Hemingway scales the literary heights by plumbing human depths.
The great film director John Huston once made an interesting observation about Ernest Hemingway. He said Hemingway had fallen out of fashion because he wrote about courage. Huston didn't mean courage like Liam Neeson facing a pack of wolves or a terrorist. He meant the willingness to face temporality and mortality, and accept them for what they are. He meant the willingness to try to achieve things of great personal value while realizing none of them would last, and none of them truly mattered. The cultural trend has always been to tell people they're special and what they think and do matters and will last. But Hemingway considers that a conceit. 99.99999% of people are simply forgotten. The things they did are forgotten too.
This has happened to the most famous people of their eras. Name a U.S. governor who was in office during the Civil War. Name the wealthiest landowner of imperial Rome. They probably never imagined they'd be forgotten. Human temporality and mortality, set against the backdrop of nature or conflict, is Hemingway's thing. Nihilistic themes date from the earliest literature, but Hemingway, in projecting these ideas through a modern, almost pop culture lens, spoke for generations who had experienced two of the largest and deadliest wars in human history—we're talking well over 100 million dead. Hemingway was wounded in Italy in 1918. George Orwell was shot through the throat in Spain in 1937 during a precursor conflict to World War II. Erich Maria Remarque sustained multiple wounds in World War I. Imagine literature without them.
100 million war dead, among them writers who never wrote, painters who never painted, inventors who never invented. The world lost untold human capital, immeasurable progress. The literary public was ready for authors to tackle the senselessness of warfare. The between-wars period, encompassing a flu pandemic that killed 50 million, followed by the Great Depression, was likewise a wellspring of disillusionment. All these upheavals made clear that everything hangs by the barest thread. That level of suffering is unknown in the U.S. today, a country that has had its constant warfare sanitized for easy consumption, and that's really why Hemingway is out of favor—because his themes are almost alien to an American public that has forgotten what it means to suffer on a mass scale.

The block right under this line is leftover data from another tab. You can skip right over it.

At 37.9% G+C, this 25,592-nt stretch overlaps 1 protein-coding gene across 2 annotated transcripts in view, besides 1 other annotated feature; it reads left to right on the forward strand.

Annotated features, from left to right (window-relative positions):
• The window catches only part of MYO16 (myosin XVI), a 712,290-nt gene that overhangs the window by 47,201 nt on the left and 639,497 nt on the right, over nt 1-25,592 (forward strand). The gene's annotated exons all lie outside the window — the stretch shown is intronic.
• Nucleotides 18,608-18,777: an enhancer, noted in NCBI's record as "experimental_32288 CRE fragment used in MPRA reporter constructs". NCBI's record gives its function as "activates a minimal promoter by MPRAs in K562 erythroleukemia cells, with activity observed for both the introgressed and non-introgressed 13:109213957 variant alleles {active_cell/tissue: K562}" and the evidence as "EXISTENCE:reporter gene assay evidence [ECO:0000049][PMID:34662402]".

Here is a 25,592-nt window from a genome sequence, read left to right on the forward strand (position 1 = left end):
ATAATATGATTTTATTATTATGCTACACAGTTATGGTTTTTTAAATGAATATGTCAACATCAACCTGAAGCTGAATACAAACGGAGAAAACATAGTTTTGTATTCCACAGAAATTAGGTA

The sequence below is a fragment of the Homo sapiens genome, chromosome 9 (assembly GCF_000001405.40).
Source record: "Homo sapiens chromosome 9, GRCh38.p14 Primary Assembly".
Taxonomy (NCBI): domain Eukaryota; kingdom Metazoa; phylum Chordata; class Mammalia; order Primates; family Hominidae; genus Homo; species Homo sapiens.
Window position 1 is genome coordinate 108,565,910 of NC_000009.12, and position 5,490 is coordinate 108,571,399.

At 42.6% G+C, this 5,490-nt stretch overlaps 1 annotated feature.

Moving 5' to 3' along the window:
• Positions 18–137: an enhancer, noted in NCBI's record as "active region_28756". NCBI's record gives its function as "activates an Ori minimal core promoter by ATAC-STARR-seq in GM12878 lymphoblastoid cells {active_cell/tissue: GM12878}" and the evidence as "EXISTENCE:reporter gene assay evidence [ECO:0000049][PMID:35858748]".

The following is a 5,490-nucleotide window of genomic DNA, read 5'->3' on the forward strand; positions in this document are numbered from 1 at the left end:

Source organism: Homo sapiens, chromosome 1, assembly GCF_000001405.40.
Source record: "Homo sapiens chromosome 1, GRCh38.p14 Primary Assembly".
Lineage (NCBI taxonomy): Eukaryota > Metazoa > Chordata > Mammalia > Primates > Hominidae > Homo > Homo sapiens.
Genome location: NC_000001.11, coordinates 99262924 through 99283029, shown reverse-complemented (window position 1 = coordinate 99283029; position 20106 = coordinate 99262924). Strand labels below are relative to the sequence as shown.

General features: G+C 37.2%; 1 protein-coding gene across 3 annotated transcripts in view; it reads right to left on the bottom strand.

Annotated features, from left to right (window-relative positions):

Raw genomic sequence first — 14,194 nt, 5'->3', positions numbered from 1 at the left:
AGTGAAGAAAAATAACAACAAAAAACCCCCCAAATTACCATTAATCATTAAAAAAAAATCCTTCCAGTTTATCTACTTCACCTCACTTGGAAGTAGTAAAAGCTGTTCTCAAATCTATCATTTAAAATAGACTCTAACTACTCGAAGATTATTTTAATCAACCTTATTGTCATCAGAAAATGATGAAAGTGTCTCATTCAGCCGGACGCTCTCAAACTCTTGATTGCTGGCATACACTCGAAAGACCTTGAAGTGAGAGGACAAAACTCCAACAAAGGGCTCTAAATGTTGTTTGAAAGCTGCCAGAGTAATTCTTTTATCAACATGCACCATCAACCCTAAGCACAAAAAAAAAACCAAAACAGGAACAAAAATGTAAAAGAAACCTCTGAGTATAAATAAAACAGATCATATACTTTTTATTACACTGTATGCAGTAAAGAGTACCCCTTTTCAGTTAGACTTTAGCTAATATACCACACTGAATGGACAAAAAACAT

But while it's been fashionable for the last forty or so years to bash Hemingway, it's a self defeating exercise. We think what people usually mean to bash is his stature, or his out-of-date attitudes, which are understandable criticisms. However, to say he's a bad writer is to make oneself look ridiculous. We've said a few times before, and we'll say again here, that a good writer teaches you how to read their work. It's similar to the idea of willing suspension of disbelief in cinema. You accept the premise, or don't bother watching the film in the first place. It's okay to dislike a book as long as you try to read it on the terms the author asks. Otherwise, why bother in the first place? You read an adventure author on his or her terms, a mystery author on their terms, and a sleaze author on their terms. And certainly, you read a literary author on their terms. None of this is to say Hemingway didn't have flaws, particularly when viewed trough a modern social lens. At Pulp, we tend to view writers as content producers first. For example, we pointed out recently that Camilo José Cela was a fascist. We personally are the opposite. But Cela still could write. Seeking enrichment only from ethically pure artists makes for a meager diet, and ethical purists should be forewarned—though modern judgments are necessary tools for measuring our progress, judgments come down the pike for everyone eventually. Legions of twenty-somethings who think they're pristine will one day be blamed for enabling slavery because they used smartphones dependent upon forced labor in African cobalt mines. Ethics evolve, and generational judgment comes for all. Green Hills of Africa, originally published in 1935, with the Perma Books edition you see above coming in 1956 with Robert Schulz cover art, is autobiographical. A thirty-six year old Hemingway goes on safari mainly in Tanzania, and sets his personal goals against vast and indifferent wilds. By design nothing important seems to happen, but through his descriptive powers he brings Africa to the fore, and makes himself a bit player, just an ant on the endless landscape. The narrative could be shorter and more focused, but even as it rambles the same way Hemingway rambles across the dry plains, his wide ranging hunt for kudu, rhino, and lion assumes an almighty personal importance. His desire draws you in. His many small triumphs and failures become increasingly gripping, and sharpen the irony of his own impermanence and the impermanence of his acts.